Eventually, this led to me trying to lose weight in very dangerous ways. I became obsessed with dieting and food, and although I lost weight in my late teens I started to binge and comfort eat. I yo-yoed through my early twenties, then steadily got bigger until I was clinically obese and emotionally unstable. It is only in the past few years I have started to accept and understand my relationship with food and made positive changes to make me feel happier and healthier.

Fat Girls Don’t Dance has been a massive part of this. It is an autobiographical account of my relationship with food in parallel with my development as a (pretty sick) dancer. I knew I wanted to write a show about body image after a particularly wine-fuelled Arvon course, but I didn’t know how to approach it. Then one day I was on the phone to my Dad, and out of the blue he asked me if I missed dancing and everything clicked.

Over the next year and a half I wrote down everything I could remember about dance classes and food and diets and losing and gaining weight. The supermarket aisle crises, Christmas binges, drunken dance-offs, nightmare auditions and exercise regimes. I recalled the party where a 14-year-old boy told a 14-year-old me that I didn’t look like a dancer, the casting director that told me I was ‘too fat to play pretty and too pretty to play fat’, and the boyfriend who said I looked like a different person because I’d lost weight.

I wanted the show to be very physical, telling my story not only with my voice but my body. I started dancing again, and choreographing physical work along with the words, including a pretty epic tap dance and what I now believe to be way too many sit ups.

I also wanted to make it funny and, at times at least, enjoyable to watch. I wanted it to be accessible and, although this topic is a very dark and serious one, humour is a great way of breaking down taboos and allowing us to relax and open up to each other.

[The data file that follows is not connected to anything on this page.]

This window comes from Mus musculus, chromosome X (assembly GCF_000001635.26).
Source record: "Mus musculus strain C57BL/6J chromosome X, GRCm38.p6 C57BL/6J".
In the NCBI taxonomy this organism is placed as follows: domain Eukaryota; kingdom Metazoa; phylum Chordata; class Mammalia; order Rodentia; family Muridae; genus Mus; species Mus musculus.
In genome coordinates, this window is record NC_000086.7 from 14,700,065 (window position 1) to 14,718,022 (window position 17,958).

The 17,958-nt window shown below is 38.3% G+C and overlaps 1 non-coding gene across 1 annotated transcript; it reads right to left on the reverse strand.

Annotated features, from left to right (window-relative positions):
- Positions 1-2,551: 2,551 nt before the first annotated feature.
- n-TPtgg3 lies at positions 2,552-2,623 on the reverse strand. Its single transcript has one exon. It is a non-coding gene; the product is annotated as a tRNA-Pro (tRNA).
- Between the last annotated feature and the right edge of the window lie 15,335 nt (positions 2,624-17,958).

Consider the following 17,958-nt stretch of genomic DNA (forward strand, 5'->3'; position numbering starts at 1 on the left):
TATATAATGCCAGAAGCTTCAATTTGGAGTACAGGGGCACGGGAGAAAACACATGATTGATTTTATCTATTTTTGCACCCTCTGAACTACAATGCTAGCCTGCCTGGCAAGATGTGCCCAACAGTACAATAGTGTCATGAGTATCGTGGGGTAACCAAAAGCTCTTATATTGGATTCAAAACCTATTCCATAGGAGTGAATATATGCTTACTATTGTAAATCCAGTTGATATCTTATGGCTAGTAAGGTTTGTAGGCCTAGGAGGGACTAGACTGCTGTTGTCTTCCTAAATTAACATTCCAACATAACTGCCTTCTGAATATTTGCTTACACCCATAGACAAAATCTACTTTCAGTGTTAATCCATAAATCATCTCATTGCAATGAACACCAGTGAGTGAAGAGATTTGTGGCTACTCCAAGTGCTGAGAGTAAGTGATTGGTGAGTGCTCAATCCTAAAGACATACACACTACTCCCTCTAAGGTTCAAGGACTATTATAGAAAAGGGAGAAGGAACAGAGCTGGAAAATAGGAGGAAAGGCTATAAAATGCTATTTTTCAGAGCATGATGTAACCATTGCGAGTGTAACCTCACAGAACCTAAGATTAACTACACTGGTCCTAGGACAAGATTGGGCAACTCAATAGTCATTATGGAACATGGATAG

Whenever I have performed Fat Girls Don’t Dance, whether that be in London or Bristol or the Edinburgh Fringe or in a school or on the glamorous shores of the Isle of Wight (thank you Ventnor) there will always be someone who says,

‘Yes. I get you. I understand. I feel that too.’

Body image is a huge issue that is not talked about openly enough. By performing this show I am sharing my own story in the hope that people will relate to it, or at least get that little bit closer to understanding the importance of positive body image, the struggles that are faced, especially by young girls, in achieving this, the expectations of dancers and performers, and the dangers and realities of eating disorders/disordered eating.

Fat Girls Don’t Dance is like a scrap book of my own experiences and how our perceptions of each other and ourselves can shape who we are and what we achieve.  This little book shows my journey through the bad and the good. A Fat Girl Manifesto, if you will. It explores what I believe are the experiences that have shaped me as a person, be them with friends, family, lovers, haters or strangers. I hope that you like it, reader. I hope it gets you laughing, maybe crying, talking and most importantly, dancing.

Lots of love,